New York squirrel season runs from September 1 to February 28, with a daily limit of six. Pennsylvania’s is more or less the same, and its youth guided hunting permit is only $2.97 for children ages 7 to 11, and $6.97 for guided hunters ages 12 to 16. Vermont chipmunk season runs from September 1 through the end of the year; shorter than the aforementioned pair, but long compared to whitetail, turkey, or even duck seasons.


Suppose our protégé is completely new to the sport and to firearms. Where do we start?

  • Hunter Education: Hunter education is mandatory in all states for new hunters born on or after January 1, 19 and something (varies by state). The only exceptions are instances like the Pennsylvania Youth Mentor Program, where children can hunt as long as they are accompanied by a licensed adult. However, hunter education remains an eventual requirement even in such programs. So first things first, you and your young hunter will take and successfully pass a certified hunter education course.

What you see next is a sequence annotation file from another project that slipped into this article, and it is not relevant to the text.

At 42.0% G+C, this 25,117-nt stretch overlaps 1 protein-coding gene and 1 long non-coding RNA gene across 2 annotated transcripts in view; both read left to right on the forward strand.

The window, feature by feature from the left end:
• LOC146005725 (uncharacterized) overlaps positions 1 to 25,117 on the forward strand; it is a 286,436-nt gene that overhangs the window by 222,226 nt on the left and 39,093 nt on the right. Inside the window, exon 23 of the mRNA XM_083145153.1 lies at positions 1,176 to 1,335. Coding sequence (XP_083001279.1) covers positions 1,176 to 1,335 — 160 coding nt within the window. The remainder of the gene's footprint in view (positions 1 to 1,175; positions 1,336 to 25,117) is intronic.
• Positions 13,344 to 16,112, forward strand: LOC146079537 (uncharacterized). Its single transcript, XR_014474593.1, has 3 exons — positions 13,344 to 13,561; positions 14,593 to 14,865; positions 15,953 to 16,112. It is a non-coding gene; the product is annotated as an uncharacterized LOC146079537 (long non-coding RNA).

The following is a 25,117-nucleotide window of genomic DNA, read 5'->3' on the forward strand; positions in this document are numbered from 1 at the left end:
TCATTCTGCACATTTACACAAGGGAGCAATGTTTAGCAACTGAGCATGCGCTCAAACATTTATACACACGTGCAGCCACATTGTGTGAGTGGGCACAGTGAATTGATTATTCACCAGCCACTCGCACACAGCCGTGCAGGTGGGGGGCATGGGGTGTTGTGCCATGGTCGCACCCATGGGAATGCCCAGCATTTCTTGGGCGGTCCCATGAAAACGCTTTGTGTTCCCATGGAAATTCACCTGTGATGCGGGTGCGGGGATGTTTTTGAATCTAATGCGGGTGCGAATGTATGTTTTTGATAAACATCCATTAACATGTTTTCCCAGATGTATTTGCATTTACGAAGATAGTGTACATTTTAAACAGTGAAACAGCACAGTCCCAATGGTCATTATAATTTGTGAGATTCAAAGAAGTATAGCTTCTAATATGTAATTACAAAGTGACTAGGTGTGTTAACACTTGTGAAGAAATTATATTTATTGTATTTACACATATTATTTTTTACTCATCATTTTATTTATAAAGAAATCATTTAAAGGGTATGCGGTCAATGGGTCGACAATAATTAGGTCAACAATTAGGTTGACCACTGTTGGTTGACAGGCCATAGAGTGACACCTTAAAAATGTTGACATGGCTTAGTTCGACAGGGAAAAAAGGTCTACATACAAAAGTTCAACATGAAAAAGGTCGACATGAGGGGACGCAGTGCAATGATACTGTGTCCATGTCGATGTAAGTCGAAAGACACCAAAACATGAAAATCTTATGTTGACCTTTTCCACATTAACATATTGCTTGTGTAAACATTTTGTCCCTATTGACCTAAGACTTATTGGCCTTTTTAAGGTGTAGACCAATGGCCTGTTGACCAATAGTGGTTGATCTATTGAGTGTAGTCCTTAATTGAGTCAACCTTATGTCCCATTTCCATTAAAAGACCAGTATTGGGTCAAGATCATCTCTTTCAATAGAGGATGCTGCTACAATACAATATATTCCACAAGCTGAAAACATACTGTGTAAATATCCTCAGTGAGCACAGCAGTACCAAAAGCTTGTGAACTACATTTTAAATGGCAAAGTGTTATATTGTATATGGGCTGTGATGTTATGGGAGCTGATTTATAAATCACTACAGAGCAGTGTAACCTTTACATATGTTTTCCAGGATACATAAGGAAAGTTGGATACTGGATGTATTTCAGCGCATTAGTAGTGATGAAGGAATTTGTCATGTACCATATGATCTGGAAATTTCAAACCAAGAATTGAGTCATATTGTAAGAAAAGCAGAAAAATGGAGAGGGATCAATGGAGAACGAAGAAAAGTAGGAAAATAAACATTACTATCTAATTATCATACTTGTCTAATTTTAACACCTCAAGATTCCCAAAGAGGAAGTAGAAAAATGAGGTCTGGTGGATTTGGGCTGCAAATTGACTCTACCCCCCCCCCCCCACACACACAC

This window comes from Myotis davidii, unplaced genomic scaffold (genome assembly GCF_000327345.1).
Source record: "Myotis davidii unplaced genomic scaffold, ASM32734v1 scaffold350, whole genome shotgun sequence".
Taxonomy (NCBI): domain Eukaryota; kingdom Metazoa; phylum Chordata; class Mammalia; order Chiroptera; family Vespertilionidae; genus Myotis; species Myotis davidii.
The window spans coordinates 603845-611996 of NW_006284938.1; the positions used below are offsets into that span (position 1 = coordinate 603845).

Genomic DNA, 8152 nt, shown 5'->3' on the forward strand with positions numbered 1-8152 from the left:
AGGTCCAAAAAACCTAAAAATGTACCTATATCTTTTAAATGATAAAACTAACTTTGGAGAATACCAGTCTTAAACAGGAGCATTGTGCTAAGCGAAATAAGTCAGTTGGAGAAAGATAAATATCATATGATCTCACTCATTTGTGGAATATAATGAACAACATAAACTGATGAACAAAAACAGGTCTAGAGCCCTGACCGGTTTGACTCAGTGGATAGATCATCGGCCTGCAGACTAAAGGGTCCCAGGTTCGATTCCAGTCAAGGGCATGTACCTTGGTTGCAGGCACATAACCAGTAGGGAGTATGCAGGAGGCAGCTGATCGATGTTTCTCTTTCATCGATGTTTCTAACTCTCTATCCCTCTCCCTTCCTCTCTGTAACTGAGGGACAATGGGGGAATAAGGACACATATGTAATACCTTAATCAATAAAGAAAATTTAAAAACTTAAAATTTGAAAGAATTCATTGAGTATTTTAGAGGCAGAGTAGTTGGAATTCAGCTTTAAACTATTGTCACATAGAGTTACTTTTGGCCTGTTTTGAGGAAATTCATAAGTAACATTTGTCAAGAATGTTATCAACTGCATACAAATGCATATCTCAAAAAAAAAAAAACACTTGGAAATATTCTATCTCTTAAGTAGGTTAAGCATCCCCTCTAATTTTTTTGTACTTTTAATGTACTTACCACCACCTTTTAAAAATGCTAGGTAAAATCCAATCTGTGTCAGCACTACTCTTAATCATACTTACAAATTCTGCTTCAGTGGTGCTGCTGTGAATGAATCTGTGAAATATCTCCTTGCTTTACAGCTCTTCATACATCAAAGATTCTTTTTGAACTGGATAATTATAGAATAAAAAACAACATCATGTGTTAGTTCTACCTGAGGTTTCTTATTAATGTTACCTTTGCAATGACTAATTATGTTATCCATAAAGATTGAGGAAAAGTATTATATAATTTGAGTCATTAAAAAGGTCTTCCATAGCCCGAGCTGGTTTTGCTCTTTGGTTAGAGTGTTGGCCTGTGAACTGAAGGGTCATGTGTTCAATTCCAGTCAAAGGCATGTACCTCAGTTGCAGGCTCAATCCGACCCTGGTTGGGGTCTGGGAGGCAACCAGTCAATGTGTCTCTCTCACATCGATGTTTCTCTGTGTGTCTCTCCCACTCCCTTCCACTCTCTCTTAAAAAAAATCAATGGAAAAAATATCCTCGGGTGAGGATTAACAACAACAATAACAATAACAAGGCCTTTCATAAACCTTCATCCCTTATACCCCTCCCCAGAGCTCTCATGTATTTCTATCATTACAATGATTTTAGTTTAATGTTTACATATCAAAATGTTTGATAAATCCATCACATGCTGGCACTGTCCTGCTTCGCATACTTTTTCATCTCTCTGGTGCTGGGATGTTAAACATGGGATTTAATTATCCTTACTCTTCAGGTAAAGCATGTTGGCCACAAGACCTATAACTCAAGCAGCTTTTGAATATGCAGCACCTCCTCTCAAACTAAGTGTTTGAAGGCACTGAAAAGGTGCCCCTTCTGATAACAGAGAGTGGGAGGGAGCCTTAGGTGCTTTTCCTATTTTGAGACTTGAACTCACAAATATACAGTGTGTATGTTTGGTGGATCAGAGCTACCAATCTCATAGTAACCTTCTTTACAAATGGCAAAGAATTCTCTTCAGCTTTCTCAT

• Firearms Instruction: A part of all hunter education courses involves safe firearms handling and shooting skills, but firearms instruction shouldn’t end there. Shooting, as youngsters will learn, is fun and instrumental to hunting success. That said, it’s important to spend time at a shooting range, formally or informally, and practice topics like safe gun handling, marksmanship, ammunition selection, and firearm maintenance.
  • biology: Have your new hunter investigate his prey. Where does he live? That eats? What are your habits? What do I need to know as a hunter to find and hopefully harvest my first squirrel? Hunting is a never-ending learning process and it starts right here.
  • Ethics and Psychology: Now it is time for a discussion of the hunter’s ethics. What does it mean to be a hunter? How should a responsible hunter behave, both in the field and in public? How does a hunter respond to people who don’t like to hunt? While you’re at it, this is a good time to talk about the psychology of hunting. What does it mean to harvest an animal? How should a hunter feel about it? What happens if a hunter injures an animal? What does it mean to give due respect to one’s prey? This doesn’t have to be heavy and deep, but it’s best to address these questions before the hunt.